Coppola Francesca, Picariello Luigi, Forino Martino, Moio Luigi, Gambuti Angelita
Department of Agricultural Sciences, Section of Vine and Wine Sciences, University of Naples ‘Federico II’, Avellino, Italy.
Some wine producers, in good years, can produce free-SO2 red wines and decide to add the minimum amount of sulphur dioxide only at bottling. To manage this addition, it is important to know the oxidative history of the wine. Acetaldehyde, the main wine oxidation product, is a powerful electrophile that reacts with numerous wine compounds giving desired products as the stable red polymeric pigments and the less astringent tannins but, also negative off-flavours. Although all these reactions are well known, the border between those increasing wine longevity and those decrementing wine quality is difficult to determine. This study has the aim to investigate the kinetics of consumption of acetaldehyde in red wines to give information useful for the further management of sulphur dioxide.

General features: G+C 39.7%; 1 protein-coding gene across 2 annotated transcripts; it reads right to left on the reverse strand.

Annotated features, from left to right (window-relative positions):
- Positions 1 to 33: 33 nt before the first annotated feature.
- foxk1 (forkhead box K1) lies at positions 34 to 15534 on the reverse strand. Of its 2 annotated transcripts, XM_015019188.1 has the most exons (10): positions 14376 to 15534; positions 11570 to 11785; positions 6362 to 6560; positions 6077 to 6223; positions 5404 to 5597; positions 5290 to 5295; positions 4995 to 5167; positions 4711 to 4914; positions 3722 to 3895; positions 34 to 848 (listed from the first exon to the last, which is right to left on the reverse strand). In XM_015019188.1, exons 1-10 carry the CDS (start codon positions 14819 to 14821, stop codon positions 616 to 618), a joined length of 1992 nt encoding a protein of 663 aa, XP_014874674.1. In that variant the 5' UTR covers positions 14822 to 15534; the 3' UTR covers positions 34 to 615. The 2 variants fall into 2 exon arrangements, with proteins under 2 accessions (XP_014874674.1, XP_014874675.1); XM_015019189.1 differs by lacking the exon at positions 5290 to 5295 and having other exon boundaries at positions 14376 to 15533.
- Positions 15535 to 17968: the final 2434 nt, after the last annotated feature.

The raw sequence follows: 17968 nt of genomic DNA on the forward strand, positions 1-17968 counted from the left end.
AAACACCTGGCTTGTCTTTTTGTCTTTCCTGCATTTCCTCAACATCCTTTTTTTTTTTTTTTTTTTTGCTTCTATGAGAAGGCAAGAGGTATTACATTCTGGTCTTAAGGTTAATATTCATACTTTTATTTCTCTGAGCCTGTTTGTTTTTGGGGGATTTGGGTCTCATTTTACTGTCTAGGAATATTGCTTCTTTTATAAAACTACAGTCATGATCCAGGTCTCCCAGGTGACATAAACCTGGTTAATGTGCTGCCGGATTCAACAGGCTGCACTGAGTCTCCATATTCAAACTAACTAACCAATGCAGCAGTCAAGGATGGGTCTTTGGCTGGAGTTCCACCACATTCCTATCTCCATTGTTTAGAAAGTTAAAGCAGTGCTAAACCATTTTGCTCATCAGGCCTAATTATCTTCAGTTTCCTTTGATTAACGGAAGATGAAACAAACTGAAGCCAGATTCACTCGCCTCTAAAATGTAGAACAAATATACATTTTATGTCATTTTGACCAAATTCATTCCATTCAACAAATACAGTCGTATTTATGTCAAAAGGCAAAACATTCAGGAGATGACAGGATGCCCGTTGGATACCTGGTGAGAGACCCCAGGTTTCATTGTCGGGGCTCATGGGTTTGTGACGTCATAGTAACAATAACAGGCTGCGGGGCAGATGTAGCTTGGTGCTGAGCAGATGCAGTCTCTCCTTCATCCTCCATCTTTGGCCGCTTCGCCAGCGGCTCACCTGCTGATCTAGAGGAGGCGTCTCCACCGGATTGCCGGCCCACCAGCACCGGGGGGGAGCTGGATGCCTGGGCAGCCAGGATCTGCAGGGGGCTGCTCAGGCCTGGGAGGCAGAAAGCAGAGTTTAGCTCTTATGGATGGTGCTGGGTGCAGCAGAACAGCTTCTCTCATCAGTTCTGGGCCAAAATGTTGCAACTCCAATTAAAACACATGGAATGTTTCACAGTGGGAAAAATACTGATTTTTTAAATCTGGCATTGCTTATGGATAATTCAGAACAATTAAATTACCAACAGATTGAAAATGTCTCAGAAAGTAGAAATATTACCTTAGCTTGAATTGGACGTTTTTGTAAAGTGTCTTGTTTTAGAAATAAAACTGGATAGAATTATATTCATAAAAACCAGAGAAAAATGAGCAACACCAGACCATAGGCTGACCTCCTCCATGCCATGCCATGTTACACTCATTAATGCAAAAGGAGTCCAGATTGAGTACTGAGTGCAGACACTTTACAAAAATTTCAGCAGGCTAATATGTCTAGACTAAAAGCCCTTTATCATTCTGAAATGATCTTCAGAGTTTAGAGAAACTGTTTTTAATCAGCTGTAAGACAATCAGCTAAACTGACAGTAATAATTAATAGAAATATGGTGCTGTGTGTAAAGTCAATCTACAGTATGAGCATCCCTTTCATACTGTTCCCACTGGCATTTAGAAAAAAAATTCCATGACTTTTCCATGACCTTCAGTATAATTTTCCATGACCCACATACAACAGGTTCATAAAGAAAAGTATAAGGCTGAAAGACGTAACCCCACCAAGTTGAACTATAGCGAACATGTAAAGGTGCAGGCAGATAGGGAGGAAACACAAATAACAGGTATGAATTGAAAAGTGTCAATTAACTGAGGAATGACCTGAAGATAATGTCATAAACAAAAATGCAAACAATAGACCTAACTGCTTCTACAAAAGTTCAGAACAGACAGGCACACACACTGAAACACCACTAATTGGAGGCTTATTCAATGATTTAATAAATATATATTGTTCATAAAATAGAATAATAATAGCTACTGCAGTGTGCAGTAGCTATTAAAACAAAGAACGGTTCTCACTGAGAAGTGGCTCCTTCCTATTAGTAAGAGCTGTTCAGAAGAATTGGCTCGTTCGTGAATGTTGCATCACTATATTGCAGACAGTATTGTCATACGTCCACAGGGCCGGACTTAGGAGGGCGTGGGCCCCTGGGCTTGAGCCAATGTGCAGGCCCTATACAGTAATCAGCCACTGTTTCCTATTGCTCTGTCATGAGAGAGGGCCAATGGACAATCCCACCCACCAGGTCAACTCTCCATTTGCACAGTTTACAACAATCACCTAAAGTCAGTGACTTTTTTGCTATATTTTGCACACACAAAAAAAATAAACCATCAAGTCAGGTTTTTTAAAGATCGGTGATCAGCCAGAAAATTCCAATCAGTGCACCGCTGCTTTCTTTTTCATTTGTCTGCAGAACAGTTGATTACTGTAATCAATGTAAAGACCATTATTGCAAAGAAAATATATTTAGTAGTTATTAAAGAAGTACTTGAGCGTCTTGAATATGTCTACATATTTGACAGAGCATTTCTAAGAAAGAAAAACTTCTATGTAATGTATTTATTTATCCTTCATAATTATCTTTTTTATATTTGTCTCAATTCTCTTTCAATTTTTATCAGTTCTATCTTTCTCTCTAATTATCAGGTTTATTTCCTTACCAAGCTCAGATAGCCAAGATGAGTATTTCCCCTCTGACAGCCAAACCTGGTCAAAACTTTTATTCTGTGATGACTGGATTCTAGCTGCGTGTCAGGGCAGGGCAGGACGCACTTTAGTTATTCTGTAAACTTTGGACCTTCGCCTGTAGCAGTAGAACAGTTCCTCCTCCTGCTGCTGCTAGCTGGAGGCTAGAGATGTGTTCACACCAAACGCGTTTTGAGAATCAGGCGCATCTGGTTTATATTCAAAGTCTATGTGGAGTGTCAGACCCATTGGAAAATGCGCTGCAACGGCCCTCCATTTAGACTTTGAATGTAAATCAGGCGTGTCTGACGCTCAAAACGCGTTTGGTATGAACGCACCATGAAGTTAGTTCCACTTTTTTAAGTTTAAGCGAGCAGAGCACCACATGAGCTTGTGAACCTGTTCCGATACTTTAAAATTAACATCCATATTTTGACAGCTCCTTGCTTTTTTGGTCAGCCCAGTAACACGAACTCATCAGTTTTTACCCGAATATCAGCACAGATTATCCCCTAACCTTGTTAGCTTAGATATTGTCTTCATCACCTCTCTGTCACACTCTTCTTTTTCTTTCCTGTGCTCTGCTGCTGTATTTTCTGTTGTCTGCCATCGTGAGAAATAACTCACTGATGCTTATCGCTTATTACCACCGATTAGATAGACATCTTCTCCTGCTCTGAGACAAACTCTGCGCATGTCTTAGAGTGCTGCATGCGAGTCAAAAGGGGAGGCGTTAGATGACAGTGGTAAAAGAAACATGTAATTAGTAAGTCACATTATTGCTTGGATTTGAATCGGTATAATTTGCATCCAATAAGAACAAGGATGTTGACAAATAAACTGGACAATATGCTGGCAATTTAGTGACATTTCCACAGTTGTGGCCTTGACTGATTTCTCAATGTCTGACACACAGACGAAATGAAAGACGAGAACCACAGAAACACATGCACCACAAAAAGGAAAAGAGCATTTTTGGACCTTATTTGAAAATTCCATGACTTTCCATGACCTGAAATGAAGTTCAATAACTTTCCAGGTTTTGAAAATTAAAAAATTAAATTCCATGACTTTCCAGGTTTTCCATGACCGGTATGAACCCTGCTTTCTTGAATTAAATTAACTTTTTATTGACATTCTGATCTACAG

Free-SO2 red wines were spiked with increasing levels of acetaldehyde (from 0 to 190 mg/L) and analysed over time. Chromatic properties and main phenolic classes were analysed by conventional spectrophotometric methods. Small phenolics, polymeric pigments (PP) and polymeric tannins (PT) were detected by HPLC, MS and NMR analysis. Reactivity of tannins towards BSA and saliva was also determined (1-2-3).
Already two hours after the addition of acetaldehyde the 50% was consumed in reactions with phenolic compounds and the consumption increased over time. Also when a great excess of aldehyde was added (190 mg/L) and after one year of aging a loss of 75% of the initial value was detected.
The first compounds that were consumed in reactions with acetaldehyde were anthocyanins and flavanols and a contemporary increase of polymeric pigments and tannins occurred. BSA and saliva reactive tannins increased over time when high concentration of acetaldehyde were added.
For a correct management of sulphur dioxide when bottling a free-SO2 red wine the content of acetaldehyde and phenolic strong reactants (anthocyanins and flavanols) should be determined to limit or favour further acetaldehyde reactions.
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